Self-injurious behavior and tuberous sclerosis complex: Frequency and possible associations in a population of 257 patients

Department of Neurology, Massachusetts General Hospital, Boston, MA, USA.
Epilepsy & Behavior (Impact Factor: 2.06). 09/2008; 13(4):650-3. DOI: 10.1016/j.yebeh.2008.07.010
Source: PubMed

ABSTRACT Self-injurious behavior (SIB) has been observed in people with tuberous sclerosis complex (TSC), although the frequency of SIB in TSC is largely unknown. SIB is associated with intellectual and developmental disabilities, but there is no single cause of SIB. We retrospectively examined the frequency of SIB in a population of 257 patients with TSC and determined possible associations with SIB. We found a 10% frequency of SIB in our TSC population. When compared with patients without psychiatric symptoms, we identified a significantly higher rate of electroencephalographic interictal spikes in the left frontal lobe and a significantly lower number of tubers in the left occipital, parietal, and posterior temporal lobes. We also found that frequency of TSC2 mutation, history of infantile spasms, history of seizures, mental retardation, and autism are significantly associated with SIB.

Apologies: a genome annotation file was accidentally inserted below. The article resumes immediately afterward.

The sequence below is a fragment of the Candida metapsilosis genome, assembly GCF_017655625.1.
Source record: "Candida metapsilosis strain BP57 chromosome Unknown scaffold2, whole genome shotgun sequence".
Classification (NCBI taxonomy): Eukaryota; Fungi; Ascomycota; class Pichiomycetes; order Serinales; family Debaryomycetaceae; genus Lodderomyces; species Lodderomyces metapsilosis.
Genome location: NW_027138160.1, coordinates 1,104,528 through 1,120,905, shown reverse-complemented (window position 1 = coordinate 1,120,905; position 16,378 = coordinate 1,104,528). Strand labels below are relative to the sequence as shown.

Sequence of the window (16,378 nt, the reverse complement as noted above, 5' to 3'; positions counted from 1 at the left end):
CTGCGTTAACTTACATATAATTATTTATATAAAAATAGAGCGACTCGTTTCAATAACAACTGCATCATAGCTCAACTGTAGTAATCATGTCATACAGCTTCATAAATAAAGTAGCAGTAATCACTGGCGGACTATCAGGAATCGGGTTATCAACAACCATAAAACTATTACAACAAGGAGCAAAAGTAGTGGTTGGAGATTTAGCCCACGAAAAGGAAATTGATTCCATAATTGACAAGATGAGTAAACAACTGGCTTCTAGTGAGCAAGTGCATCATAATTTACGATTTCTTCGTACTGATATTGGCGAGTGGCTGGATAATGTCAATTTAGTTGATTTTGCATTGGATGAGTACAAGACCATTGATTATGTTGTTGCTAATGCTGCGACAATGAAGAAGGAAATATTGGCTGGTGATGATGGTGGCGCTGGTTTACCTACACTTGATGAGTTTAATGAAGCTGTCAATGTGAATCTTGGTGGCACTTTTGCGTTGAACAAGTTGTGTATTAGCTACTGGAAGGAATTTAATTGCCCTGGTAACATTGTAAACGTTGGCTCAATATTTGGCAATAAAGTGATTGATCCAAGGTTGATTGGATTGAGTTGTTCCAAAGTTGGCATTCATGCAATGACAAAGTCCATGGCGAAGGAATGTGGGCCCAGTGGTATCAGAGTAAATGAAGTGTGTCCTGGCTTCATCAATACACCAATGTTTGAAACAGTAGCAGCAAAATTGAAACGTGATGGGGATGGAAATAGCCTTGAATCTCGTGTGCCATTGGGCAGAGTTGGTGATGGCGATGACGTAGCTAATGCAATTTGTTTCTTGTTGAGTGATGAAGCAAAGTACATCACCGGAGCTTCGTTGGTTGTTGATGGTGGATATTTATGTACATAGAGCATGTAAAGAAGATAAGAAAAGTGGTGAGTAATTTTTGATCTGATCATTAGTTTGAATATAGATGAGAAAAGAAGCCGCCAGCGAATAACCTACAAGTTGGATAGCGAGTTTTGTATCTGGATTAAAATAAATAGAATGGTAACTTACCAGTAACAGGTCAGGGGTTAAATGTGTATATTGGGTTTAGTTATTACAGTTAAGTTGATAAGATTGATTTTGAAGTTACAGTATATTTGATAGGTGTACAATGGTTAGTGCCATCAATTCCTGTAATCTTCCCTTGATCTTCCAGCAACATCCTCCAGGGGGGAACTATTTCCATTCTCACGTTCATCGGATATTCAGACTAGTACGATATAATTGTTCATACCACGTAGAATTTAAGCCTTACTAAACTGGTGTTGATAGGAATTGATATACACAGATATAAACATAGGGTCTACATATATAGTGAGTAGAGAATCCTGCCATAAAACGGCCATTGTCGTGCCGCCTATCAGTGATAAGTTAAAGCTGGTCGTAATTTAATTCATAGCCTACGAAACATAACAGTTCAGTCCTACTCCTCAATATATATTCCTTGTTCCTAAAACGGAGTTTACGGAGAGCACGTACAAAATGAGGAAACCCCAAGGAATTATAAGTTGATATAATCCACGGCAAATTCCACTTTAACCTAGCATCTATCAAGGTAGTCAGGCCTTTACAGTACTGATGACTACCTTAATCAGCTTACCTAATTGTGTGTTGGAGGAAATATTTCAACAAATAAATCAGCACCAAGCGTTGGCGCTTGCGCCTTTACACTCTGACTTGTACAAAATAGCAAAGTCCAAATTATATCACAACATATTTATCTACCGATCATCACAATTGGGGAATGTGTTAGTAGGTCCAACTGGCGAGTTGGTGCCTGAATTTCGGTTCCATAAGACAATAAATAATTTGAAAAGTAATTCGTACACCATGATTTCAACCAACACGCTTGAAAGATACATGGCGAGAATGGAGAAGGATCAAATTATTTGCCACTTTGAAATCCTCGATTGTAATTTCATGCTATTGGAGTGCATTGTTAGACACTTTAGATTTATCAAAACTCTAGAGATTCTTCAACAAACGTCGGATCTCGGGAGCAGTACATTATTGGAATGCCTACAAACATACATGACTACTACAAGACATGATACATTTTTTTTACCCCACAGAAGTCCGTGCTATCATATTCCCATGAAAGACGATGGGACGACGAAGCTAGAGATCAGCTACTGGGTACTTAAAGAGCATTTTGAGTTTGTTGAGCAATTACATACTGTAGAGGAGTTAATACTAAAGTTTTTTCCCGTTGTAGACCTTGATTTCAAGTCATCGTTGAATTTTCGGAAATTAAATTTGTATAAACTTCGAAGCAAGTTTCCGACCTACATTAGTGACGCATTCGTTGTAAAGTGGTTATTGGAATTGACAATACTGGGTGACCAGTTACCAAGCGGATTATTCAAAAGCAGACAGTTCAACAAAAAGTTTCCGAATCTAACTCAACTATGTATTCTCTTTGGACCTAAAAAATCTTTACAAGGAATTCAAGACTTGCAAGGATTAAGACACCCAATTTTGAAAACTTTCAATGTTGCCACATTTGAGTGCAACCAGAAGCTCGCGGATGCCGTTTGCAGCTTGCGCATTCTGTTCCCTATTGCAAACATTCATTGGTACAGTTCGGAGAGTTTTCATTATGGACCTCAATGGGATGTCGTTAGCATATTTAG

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    ABSTRACT: Background Tuberous Sclerosis Complex (TSC) is a multi-system disorder that includes a range of TSC-associated neuropsychiatric disorders (TAND). The lifetime prevalence rates of TAND are very high, yet surveys suggest that the majority of individuals with TSC never receive appropriate assessment or treatment for TAND. To aid systematic enquiry, a TAND Checklist was developed. Here we performed pilot validation of the TAND Checklist. Method Mixed-methods were used across two stages. In stage 1 we gathered feedback on the Checklist from TSC ‘expert professionals’ and ‘expert parents/caregivers’. The aim was to examine face and content validity. Stage 2 involved the administration of the refined TAND Checklist to 20 parents of individuals with TSC concurrently with four widely used, validated rating scales, in order to examine external validity and to obtain qualitative feedback on face-to-face administration of the Checklist. Results Twenty professionals and 62 parents/caregivers from 28 countries participated in the pilot. The TAND Checklist demonstrated good face and content validity with high overall mean and median scores. Qualitative analysis highlighted concerns about the likely use of the Checklist, suggesting that family members and individuals with TSC should drive usage. Stage 2 results showed moderate to very good external validity across TAND domain and key subdomains. Internal consistency of domains and subdomains was acceptable to very good. Ninety three percent of all participants (93%) reported 4 or more lifetime TAND behavioral difficulties. Conclusion The pilot validation suggested that the TAND Checklist could provide a useful screening tool in clinical settings.
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